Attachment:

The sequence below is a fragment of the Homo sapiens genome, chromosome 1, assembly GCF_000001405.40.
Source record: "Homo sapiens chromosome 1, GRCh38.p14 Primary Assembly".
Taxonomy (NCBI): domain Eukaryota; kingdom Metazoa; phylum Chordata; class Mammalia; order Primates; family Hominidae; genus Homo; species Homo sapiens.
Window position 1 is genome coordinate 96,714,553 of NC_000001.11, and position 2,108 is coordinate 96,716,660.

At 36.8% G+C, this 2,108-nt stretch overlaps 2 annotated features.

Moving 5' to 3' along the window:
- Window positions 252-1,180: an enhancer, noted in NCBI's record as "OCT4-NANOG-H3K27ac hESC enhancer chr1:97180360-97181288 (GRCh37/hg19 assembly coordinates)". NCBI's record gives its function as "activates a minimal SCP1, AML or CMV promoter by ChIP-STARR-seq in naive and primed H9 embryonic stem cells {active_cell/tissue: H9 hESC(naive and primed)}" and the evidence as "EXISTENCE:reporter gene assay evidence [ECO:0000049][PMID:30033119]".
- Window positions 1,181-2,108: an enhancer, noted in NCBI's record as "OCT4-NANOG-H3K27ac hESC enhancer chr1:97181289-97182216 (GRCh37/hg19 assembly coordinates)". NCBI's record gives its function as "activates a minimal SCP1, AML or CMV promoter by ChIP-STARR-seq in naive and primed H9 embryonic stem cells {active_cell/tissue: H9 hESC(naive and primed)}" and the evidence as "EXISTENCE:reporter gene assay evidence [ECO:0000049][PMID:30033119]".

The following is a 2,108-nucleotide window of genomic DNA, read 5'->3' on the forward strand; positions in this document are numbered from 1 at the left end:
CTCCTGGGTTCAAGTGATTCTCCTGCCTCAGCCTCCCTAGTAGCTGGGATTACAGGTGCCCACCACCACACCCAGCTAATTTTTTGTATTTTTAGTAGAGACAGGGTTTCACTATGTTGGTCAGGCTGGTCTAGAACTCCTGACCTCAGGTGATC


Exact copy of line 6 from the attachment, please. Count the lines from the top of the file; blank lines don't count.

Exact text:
Moving 5' to 3' along the window: